Several artists are beginning to experiment with QTVR, art galleries specializing in new media such as TechnOboro have held workshops in this medium to assist in the production of modest budget VR projects. The first of a series of six projects is slated to begin this summer and should be online by the fall. It should be noted that new versions of the software, better servers and bandwidth capability are all elements facilitating the conversion these works to the web. These should start proliferating on the web just as games, their commercial counterparts, have already.



Although these works are generally technically simple, some QTVR works are now winning awards for their inventive use of the medium. Zoe Beloff was among the first artists to use QTVR in a work entitled Beyond which marries the nineteenth century's understanding of the rationalization of vision to that of the twentieth.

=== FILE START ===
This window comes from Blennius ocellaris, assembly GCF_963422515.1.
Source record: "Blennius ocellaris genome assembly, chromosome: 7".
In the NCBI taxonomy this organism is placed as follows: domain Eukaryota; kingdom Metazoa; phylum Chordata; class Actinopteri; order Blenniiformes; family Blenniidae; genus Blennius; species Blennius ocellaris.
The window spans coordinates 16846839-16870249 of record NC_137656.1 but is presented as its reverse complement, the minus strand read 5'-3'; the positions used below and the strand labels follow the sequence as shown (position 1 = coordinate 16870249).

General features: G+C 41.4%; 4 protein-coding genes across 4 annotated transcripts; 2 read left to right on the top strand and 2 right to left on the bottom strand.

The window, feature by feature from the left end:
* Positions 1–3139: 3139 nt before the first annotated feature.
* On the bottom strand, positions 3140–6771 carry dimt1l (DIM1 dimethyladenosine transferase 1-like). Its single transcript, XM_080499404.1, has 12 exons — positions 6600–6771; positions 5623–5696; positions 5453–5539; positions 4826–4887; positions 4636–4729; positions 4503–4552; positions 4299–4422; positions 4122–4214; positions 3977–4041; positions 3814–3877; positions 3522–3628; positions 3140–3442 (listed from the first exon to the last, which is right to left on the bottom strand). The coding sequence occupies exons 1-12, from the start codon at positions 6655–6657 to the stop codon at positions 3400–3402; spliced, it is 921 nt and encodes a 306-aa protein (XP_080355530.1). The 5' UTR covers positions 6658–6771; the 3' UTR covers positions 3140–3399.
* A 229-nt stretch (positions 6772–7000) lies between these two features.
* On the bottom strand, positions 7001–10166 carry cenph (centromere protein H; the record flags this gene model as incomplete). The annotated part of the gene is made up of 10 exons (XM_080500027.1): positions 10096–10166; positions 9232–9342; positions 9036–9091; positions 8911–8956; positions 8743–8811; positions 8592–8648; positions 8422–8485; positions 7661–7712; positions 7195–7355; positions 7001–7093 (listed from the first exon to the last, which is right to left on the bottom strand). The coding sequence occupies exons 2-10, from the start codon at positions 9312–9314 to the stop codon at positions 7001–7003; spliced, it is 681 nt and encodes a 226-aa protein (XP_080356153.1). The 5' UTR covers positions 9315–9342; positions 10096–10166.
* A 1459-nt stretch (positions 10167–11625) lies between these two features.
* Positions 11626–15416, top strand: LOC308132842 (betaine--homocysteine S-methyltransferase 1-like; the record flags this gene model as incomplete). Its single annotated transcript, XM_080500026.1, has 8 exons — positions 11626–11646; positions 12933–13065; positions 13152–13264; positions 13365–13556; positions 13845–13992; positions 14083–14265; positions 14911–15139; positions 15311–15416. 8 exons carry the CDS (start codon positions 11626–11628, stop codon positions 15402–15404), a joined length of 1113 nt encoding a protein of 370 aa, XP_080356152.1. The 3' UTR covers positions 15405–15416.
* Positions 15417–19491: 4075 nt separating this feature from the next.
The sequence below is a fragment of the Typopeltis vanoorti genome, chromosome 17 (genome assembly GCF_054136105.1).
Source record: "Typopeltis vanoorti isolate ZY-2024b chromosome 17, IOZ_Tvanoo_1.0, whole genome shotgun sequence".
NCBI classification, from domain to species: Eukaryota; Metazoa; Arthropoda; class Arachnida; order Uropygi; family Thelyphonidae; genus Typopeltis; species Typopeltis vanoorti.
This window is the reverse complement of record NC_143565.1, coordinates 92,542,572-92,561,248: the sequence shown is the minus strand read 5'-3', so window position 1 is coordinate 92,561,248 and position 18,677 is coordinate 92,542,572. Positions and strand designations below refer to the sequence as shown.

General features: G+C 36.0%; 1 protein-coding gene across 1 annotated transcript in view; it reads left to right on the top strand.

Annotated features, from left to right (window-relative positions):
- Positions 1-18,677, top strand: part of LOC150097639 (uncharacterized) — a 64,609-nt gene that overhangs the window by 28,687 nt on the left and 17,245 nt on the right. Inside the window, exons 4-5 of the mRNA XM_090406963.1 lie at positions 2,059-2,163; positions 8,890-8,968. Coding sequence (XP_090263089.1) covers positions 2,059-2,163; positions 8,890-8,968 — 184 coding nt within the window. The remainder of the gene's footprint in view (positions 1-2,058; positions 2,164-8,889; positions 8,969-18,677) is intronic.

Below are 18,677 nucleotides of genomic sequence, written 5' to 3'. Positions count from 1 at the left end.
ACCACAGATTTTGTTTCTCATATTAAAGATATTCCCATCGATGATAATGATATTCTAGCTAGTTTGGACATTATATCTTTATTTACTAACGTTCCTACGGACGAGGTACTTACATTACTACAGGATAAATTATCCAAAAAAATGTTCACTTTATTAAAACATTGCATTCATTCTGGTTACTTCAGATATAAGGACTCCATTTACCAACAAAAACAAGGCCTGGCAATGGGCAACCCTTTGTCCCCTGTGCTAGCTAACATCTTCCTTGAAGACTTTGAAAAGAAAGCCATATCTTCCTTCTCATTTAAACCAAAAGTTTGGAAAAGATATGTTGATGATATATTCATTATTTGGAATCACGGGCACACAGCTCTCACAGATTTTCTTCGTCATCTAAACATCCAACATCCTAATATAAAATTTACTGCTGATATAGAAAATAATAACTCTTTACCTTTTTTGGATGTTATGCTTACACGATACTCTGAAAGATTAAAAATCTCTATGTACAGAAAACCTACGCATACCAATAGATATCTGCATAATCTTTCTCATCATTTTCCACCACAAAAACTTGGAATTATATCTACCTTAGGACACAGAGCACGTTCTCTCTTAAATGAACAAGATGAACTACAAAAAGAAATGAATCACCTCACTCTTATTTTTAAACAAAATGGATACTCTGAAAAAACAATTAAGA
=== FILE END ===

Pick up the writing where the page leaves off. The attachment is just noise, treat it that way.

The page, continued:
In the twenty years that Scottish born artist Zoe Beloff has lived in New York City, she has established a solid career in quirkiness and marginalia. This is not to say that her work is totally on the fringe, on the contrary, her work has been shown both at the Whitney Museum and at the Museum of Modern Art in New York, at the Centre Georges Pompidou, at the Rotterdam Film Festival, in short, at the most highly prized venues a contemporary artist could wish for. It is the ludic12 quality of her work, her choice of media, her interest in obsolete devices such as old stereoscopic cameras, along with her fascination for the bizarre which push her on the outskirts of the mainstream. She considers herself "an heir to nineteenth century mediums whose materialization séances conjured up unconscious desires in the most theatrical fashion."13 And in fact, in a collaborative work with sound artist Ken Montgomery entitled A Mechanical Medium, she went so far as to unearth a device Thomas Edison had attempted to develop before he died, the sole purpose of which was to communicate with the great beyond. Beloff's website Zoe's World focuses quite heavily on a sense of place, or perhaps more appropriately, of non place. Upon entering, the visitor is offered a choice of buttons: Home, Beyond and Where Where There There Where, the latter two referring to previous works14 Appropriately, the definition of medium is a bridge to both realms. Beloff mines the issue of the paranormal in several of her works; such are the elements she assembles: mediums, mechanical or human; "phantom images that "are not there"; and, citations from the darkest pages of Baudelaire such as "a city full of dreams where ghosts accost the passers by in broad daylight." In her work Beyond, she creates a virtual world revolving around the question of technology and psychic phenomenon. In her own description of the work she refers to these issues within the temporal boundaries prescribed by the "birth of mechanical reproduction." This expression in and of itself situates her discourse on the topic within a framework of discussion borrowed from Walter Benjamin.15 Equally important in her work is the place of psychoanalysis, and in some cases parapsychoanalysis. With Beyond Beloff makes technology the analysand, she describes this work as an "investigation of the dream life of technology from 1890 to 1940." She inflects these early technological wonders with a sense of mystery, the very sense that must have surrounded these devices shortly after their invention. "The phonograph severing the voice from the body, photography capturing the soul, and cinema resurrecting the dead."